Define your purpose

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This, admittedly, is a tough one. Most leaders go their whole lives without articulating their own purpose statement. They spend endless hours discussing the purpose statement of the organization but no time at all on their own.

What do you want to achieve? Why do you exist? What are you here to do? Why does it matter? How does your purpose draw on the things you believe in and your view of the world? These are the questions you should be asking yourself. When you have, then write it down. The power of a statement like this gives you focus, direction and a sense of accountability to yourself about achieving your goals. It can guide your every action.

Mine? I hear you ask.

‘I believe in leadership. I believe that in the modern working environment, leadership has been undervalued, over-criticized and underappreciated. Yet great leaders can make a huge difference in people’s lives. Great leaders can make great places to work, they can help organizations grow and prosper, and they can alter the destiny of our lives. Great leaders can secure the wealth of nations and make a positive difference to many thousands of people. We need to encourage and liberate the responsible and inspiring leader in everyone.

Because of this belief, I have made it my mission to make leaders more effective by making them better, more inspiring communicators. I do this by one-to-one coaching, by training, by strategic consulting and by writing books that can help leaders everywhere. By doing this, I hope that I can make a significant difference to many thousands of people, not just the leaders I can make more inspiring but also the many more followers of the leaders I help.

Every person who is or aspires to be a leader has it in them to be a leader. They simply need to learn about what it means to be inspiring, and abandon their preconceptions about inspirational leadership.’

Can you put your purpose to words?

Define your values

Your values inform your thoughts, feelings and actions, whether you are conscious of them or not. When you surface your values and give them the power of clear articulation, they can give you greater consistency, clarity and focus. They help you to understand what is truly important to you. They allow you to be more consistent because, by following them, you will be more consistently you.

I believe that the value of values is enormous. Values are at the centre of authentic leadership. Taking time to give them clear expression will benefit every leader. Who you are and what you stand for are just as important as what you do.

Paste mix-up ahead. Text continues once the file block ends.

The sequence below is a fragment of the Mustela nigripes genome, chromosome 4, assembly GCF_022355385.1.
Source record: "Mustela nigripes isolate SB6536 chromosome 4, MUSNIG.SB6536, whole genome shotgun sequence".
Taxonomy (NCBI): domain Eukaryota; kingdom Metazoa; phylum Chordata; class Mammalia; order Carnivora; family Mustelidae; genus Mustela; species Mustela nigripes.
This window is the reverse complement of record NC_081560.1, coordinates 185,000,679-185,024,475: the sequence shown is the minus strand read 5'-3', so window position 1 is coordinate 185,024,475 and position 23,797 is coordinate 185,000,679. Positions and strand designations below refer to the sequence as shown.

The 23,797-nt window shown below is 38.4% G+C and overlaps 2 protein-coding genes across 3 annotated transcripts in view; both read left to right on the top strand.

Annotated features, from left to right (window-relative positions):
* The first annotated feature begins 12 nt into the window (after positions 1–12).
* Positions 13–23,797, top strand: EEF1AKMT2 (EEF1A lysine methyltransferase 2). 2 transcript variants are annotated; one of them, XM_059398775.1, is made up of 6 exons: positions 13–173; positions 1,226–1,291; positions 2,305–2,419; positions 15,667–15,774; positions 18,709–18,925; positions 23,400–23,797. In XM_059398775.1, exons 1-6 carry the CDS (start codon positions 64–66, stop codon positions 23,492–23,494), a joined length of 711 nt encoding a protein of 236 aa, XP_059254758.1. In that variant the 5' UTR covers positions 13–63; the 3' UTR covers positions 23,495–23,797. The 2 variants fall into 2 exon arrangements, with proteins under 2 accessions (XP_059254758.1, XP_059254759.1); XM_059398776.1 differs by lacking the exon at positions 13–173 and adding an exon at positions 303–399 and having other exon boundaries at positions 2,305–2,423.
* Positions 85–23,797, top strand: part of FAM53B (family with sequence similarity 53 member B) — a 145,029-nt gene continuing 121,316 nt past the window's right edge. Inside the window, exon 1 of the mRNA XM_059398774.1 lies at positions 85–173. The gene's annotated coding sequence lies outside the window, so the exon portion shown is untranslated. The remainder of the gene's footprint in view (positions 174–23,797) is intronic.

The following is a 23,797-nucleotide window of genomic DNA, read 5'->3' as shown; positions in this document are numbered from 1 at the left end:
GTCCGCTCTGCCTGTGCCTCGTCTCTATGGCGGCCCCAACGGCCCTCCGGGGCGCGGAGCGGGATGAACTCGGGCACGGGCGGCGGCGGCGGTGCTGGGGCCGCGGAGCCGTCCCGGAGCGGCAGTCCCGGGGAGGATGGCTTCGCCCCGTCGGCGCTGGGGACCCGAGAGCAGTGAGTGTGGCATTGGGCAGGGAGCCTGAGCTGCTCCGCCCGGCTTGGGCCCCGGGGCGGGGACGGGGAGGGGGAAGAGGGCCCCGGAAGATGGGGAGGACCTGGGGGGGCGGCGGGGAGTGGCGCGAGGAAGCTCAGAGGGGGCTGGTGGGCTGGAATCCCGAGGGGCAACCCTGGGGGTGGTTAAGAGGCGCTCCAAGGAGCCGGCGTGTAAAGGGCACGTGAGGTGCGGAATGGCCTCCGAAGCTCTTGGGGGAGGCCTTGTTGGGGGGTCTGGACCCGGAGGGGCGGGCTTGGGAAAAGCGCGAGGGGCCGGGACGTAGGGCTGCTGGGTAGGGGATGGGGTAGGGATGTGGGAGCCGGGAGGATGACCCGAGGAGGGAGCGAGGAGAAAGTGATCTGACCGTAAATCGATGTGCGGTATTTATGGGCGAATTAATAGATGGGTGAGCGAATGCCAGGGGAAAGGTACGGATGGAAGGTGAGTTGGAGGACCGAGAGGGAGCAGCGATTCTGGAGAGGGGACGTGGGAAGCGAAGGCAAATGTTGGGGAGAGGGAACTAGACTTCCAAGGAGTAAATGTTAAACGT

A good way of starting to define your values is to find some quiet time and think about the things that inspire you. Why do they? What is it about them that lifts your spirits and makes you want to achieve more? What are the causes you believe in? Why? What does all this say about the things you believe important in life?

There are many sites online you can visit to find prompts that will enable you to identify your values. Just type in ‘Defining your values’ for example, and see what Google brings up. These sites will give you lists of words such as ‘accountability’, ‘growth’, ‘service’, ‘respect’, ‘usefulness’ or ‘vitality’. You have to look deep inside yourself and write down all the values you believe you live your life by.

Once you’ve done that, rate them on a scale of 0 to 10 in terms of how important they are to you. Focus on the top 10. Give them powerful expression. Then ask yourself whether they really are important values to you and whether they make you feel good about yourself? Are you proud enough of them to talk about them in public and would you be comfortable sharing them with people you respect and admire? Would you stand up for them even in situations where you found that your values were at odds with the majority in a room?

Once you have identified these values you will be able to use them in any situation to make the best choice, especially when you have no data to help support you. Very often some of the toughest things you have to decide are really about what you value most.

By way of example, four of my 10 most important values are respect, listening, curiosity and storytelling. I believe that everybody deserves my respect. I believe that I should always give people a damn good listening to. I believe that curiosity feeds my soul and prepares my mind for opportunities. I believe that there is a story in everything, that everybody loves a story, and that stories can move people to change.

These values have always stood me in good stead and I would hope that anyone who knows me will recognize that they are part of my character. I hold myself strictly to these beliefs and regularly berate myself when I fall short of delivering against them. If I do not look a waiter in the eye and thank him or her for the service they provided me, I have fallen short of one of my values. If I don’t try to understand someone before inflicting my point of view on them, I have sold them and myself short. If I fail to ask the important questions that could uncover truths that matter, I have shirked my responsibility. If I try to present my arguments without using a good story, I am in danger of boring people and not holding their interest. By measuring myself so strictly against my values, I establish a strong connection between them and my behaviours.

These values bring enormous benefits to me in both my personal and professional life. And, as you can see, I have the potential to talk about them for hours.

The most important thing to remember about values is this: true values are simply profound beliefs in action.

What are yours?


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